Nature’s Freezer

La Carriole Rouge by Clarence Gagnon

Quick Quotes 18. The following is taken from Travels in Lower Canada, by Joseph Sansom (1820):

Quebec is subjected to frequent rains, by the neighbouring mountains which arrest the clouds in its vicinity; and it has little to boast of in summer, though the days are very long, from its high northern latitude, (46. 55.) The sun now rises about four o’clock, and sets about eight. The winter is allowed to be the season of enjoyment here.

A sufficient stock of meat and poultry is killed when the cold sets in, which it usually does in November, continuing without intermission till April, and sometimes encroaching upon May. The snow then usually lies upon the ground from four to six feet deep. The meat, as well as every thing else that is exposed to the cold, instantly freezes; and it is thus kept, without further trouble, till it is wanted.

As the snows fall, the inhabitants turn out to keep the road open, that their intercourse with their neighbours may not be impeded. The air is constantly serene and healthful; the nights are illuminated with the aurora borealis; and the time is spent in giving and returning visits between town and country. Dancing-parties are frequently formed by the young people at one another’s houses, and the gay scene is at its height when the great river freezes over, as it sometimes does from side to side. The island of Orleans is then accessible, and every body turning out upon the “pont,” as they call it, on skates, or else in sleds and carrioles,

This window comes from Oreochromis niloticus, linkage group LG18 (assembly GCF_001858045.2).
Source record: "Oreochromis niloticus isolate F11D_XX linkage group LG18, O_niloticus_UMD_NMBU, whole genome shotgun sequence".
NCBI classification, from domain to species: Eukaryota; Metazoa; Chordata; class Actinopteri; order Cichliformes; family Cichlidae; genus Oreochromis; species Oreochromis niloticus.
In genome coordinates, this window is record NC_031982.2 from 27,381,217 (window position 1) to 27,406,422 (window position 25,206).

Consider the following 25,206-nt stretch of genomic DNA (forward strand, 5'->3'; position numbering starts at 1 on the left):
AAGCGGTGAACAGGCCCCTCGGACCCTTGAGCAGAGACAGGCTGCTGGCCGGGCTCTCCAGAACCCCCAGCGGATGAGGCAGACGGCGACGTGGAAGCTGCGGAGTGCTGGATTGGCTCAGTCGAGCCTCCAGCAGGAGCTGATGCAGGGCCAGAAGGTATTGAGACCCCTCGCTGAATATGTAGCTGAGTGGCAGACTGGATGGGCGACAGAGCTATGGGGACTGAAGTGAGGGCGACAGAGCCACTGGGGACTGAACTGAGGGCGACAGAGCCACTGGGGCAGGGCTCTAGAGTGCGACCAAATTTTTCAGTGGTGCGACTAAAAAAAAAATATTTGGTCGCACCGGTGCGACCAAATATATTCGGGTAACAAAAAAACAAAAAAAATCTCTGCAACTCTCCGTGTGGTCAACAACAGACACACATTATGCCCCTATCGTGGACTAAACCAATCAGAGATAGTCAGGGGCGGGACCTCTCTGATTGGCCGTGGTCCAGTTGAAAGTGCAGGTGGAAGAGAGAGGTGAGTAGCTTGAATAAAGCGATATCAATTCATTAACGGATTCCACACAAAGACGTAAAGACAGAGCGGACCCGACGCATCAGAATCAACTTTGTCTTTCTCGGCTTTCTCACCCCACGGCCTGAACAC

“The then gay land is maddened all to joy.”

Spring at length opens suddenly; the ice breaks up with tremendous crashes; and vegetation follows in surprising rapidity, as soon as the surface of the ground is clear of snow.

Such they say is, occasionally, the extremity of the cold, that wine freezes even in apartments heated by stoves, the pipes of which are conveyed through every room. Brandy exposed to the air will thicken to the consistence of oil; and the quicksilver of thermometers condenses to the bulb, and may possibly congeal, for even mercury freezes at 39 degrees below the beginning of Fahrenheit.

A carriole is a Canadian sledge pulled by a horse or by dogs.


“Quick Quotes” are some bonus content for the blog. Each time I find an interesting or amusing little quote from and old (verging on forgotten) book, that does not really need any further explanation or background information, it will appear on Windows into History under this heading. You can keep updated each time I post a new entry by clicking on the follow button on the right of the screen. I welcome any comments or suggestions, and will consider guest posts.

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Beauty and Misery

vinesQuick Quotes 17. The following is taken from Travels in Lower Canada, by Joseph Sansom (1820):